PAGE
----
The traditionally tough, blue-collar neighborhood of South Boston, aka "Southie," is on the forefront of a "green" revolution and offers an example of a a blooming green work force.
Steel-toed construction workers helped erect the city's first green building, and now the Macallen building stands as a revolutionary, eco-friendly structure. It also represents a bridge to a greener future -- one the president said is essential to America's economic success in the 21st century.
President Obama has pledged to spend $150 billion in the next decade to create 5 million green jobs.
The huge undertaking involves mostly jobs in traditional industries, such as construction.
The message is clear: Green collar jobs are the wave of the future.
The new stimulus plan will inject about $70 billion into green jobs, and by next year, 10 percent of all new buildings are expected to be green, according to the U.S. Green Building Council.
More than 500 men and women built the Macallen building, and many of those jobs ran the entire length of construction.
But going green means retraining entire industries, as was done with the Macallen project.
Building a better facility meant learning a new set of skills, such as how to install a living roof made of soil and plants that sucks up carbon from dirty city air and helps cool and heat the building.
And the effort still wasn't without its skeptics.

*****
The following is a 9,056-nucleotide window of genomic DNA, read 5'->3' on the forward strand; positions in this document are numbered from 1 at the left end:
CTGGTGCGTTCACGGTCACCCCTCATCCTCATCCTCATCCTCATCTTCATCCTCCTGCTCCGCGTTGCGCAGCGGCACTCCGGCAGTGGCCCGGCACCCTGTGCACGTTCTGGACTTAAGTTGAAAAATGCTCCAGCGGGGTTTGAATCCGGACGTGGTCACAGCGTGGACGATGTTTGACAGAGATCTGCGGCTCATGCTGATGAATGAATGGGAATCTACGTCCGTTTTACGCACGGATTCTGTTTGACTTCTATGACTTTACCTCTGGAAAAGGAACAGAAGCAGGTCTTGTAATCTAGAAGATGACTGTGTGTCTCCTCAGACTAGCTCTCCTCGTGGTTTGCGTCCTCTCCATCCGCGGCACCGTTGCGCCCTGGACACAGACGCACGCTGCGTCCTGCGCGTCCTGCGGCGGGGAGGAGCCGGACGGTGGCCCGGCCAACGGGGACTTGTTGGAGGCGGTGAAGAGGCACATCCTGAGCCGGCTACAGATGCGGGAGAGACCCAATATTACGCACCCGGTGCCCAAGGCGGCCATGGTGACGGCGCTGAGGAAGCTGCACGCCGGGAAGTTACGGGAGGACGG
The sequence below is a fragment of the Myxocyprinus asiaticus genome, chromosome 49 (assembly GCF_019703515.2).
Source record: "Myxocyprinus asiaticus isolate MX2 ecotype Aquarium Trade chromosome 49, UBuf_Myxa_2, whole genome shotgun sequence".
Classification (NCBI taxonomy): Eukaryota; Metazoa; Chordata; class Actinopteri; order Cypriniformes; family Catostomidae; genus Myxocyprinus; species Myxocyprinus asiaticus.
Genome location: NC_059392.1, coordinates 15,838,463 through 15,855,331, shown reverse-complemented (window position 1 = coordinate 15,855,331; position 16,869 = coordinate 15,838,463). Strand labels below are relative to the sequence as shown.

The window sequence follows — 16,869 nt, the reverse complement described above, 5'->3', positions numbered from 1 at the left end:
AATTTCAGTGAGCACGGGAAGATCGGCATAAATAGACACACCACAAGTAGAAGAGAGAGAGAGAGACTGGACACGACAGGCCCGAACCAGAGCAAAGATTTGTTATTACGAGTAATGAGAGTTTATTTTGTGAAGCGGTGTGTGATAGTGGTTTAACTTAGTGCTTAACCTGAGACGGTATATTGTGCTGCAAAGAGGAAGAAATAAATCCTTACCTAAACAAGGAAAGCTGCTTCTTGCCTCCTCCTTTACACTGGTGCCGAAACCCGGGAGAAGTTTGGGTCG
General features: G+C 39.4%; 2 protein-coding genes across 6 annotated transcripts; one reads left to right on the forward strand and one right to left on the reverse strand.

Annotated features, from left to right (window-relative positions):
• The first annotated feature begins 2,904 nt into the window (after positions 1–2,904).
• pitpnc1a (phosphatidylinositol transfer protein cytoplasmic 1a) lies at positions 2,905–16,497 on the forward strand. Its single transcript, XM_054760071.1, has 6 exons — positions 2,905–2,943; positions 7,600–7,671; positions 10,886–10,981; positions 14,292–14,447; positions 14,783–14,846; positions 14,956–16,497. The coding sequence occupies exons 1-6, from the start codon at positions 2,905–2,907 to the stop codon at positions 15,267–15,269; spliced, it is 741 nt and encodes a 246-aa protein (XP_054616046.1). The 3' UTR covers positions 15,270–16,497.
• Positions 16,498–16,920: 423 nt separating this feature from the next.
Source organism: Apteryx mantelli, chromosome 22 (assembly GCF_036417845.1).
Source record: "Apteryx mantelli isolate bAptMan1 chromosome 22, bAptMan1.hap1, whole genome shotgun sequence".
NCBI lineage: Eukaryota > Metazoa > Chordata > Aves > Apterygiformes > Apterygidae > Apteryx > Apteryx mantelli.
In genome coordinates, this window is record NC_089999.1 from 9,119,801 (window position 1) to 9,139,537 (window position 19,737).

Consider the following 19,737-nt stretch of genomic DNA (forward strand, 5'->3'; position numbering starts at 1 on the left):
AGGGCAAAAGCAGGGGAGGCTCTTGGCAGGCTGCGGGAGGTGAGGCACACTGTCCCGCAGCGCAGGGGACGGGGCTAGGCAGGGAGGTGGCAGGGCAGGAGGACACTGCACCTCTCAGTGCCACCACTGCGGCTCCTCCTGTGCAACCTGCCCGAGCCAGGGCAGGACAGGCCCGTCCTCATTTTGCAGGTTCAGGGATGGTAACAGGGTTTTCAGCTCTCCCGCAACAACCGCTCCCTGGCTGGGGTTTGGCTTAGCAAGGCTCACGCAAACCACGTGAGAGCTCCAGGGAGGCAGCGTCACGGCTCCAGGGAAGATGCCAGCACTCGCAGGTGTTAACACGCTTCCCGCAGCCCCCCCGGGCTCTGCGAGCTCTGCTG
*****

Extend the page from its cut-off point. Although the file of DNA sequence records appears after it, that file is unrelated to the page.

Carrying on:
Even some union workers tasked with bringing this environmentally-friendly building to life aren't quite sure what it really means.
"Everybody said, 'Green building? What do you mean? They're going to paint this green?'" said one construction worker who appeared in the new film "The Greening of Southie," which documents the project.
Filmmakers Ian Cheney and Curt Ellis recorded what it takes to build this new work force in the film. They learned it's not always easy.
The good news is that the retraining is already starting to happen, Ellis said. With construction workers, their unions are showing them new green ways to build and how to use recycled steel and new materials.
At the same time, there are about 1,200 community colleges around the country offering courses in green retraining at prices that most people can afford, he added.
Some workers are being retrained right now on the job site for such tasks as sorting material for recycling, but other more complicated jobs such as wiring solar arrays and welding on a wind turbine 200 feet up can take up to a couple of years of community college training, he said.
For unemployed workers who already have the basic skills -- plumbers, electricians and welders -- they just need to gain extra knowledge like working with low-flow toilets or a new, efficient electrical system, Cheney said.
Ellis said that 500,000 were created last year alone and that there's been a surge of unemployed workers enrolling in community college courses that offer training for green jobs.
Still many workers don't really understand what's available right now, Ellis said.
But the greening of the work force could help revive the sagging economy.